During the month, CHELD joined healthcare professionals and international development organisations around the world to celebrate the World Breastfeeding Week (1- 8 August) through a media campaign on social media highlighting a public health approach to breastfeeding in Nigeria.
Some of the issues highlighted were the impact/role of the following policy issues in promoting breastfeeding.
- Workplace maternity protections
- Counselling and training
- Baby friendly hospital initiatives
- Community support programmes
- Monitoring systems
Funding: Increase investment in programmes and policies that promote, protect and support breastfeeding
Adequate funding is essential to ensure that all women are supported in their breastfeeding efforts. The World Bank estimates that it will cost an additional $5.7 billion to reach the World Health Assembly’s global target of at least 50% exclusive breastfeeding by 2025. This equates to just under $5 per new born to provide women the support they need. With this funding, countries can implement appropriate breastfeeding programmes and policies such as those recommended by the Collective.
Advertising Policies on Breast-Milk Substitutes: Fully implement the code with legislation and effective enforcement
When companies aggressively market breast-milk alternatives, they undermine a woman’s ability to determine how best her child is fed. Governments have a duty to safeguard women’s rights from undue interference from the business sector. The International Code of Marketing of Breast-milk Substitutes (BMS) describes the marketing controls necessary to defend, advocate, and support breastfeeding while also putting an end to the inappropriate promotion of BMS. To enable women to make an educated decision about breastfeeding, policymakers and lawmakers should pass and enforce legislation that addresses all provisions of the Code.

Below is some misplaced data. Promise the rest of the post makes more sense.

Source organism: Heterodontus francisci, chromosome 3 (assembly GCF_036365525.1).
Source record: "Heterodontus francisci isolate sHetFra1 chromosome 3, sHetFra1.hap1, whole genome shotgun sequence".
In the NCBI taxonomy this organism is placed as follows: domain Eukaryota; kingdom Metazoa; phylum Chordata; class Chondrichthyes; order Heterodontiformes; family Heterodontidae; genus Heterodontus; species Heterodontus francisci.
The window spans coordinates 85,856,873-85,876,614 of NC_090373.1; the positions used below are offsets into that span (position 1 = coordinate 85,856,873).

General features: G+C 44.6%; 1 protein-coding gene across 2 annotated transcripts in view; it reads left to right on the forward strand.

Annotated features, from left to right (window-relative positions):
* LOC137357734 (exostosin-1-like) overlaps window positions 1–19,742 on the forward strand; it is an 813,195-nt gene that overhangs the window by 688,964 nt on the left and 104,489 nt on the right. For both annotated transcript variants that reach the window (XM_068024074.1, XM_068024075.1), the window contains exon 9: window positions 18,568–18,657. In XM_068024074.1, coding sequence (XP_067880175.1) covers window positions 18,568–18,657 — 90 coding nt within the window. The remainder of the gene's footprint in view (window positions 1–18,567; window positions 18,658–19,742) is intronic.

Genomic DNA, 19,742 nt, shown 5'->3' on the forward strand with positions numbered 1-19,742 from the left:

Maternity Protection in the Workplace: Enact paid family leave and workplace policies
It is difficult for women to go back to work and continue nursing. Women who are working shouldn’t have to choose between breastfeeding and their jobs. The International Labor Organization urges governments to pass laws granting women the right to 18 weeks of paid maternity leave and ensuring they have the time and space to continue breastfeeding once they return to work.
Baby-Friendly Hospital Initiative: Implement the ten steps to successful breastfeeding in maternity facilities
Breastfeeding assistance should be provided by birthing facilities. Baby-friendly facilities not only provide the support needed for women to breastfeed, but also help women who cannot or do not want to breastfeed to use donor human milk or safely feed with formula. In 2018, WHO and UNICEF published updated guidance on the Baby-friendly Hospital Initiative that calls upon countries to integrate the steps across all maternity care facilities to ensure women and children have access to the best standards of quality of care.
Breastfeeding Counselling and Training: Improve access to skilled breastfeeding counselling in healthcare facilities
Breastfeeding advice from trained health care experts enables women to make an informed decision about whether to breastfeed and to feel confidence in her abilities if she does decide to breastfeed. Breastfeeding counselling also helps women improve their abilities and overcome problems that may develop. Countries that endeavour to make infant and young child feeding therapy available in healthcare institutions protect a woman’s right to information and health.
Community Support Programmes: Encourage networks that protect, promote and support breastfeeding
Social support from the woman’s community is also essential. Interactions between a mother and peer counsellors or community health workers can help her foresee problems and solve them when they arise. Women must feel welcomed in their community, including the workplace and public areas, for their feeding decisions. Countries should work together to ensure that community programs provide the necessary support and care for women.
Monitoring Systems: Track progress on policies, programmes and funding
It is critical to assess progress on breastfeeding policies, programs, and results in order to define priorities for action and learn what works. Monitoring progress toward breastfeeding targets allows countries to assess how their efforts have influenced behaviour. Program and policy assessments can assist in identifying gaps in support and directing resources to areas that require improvement.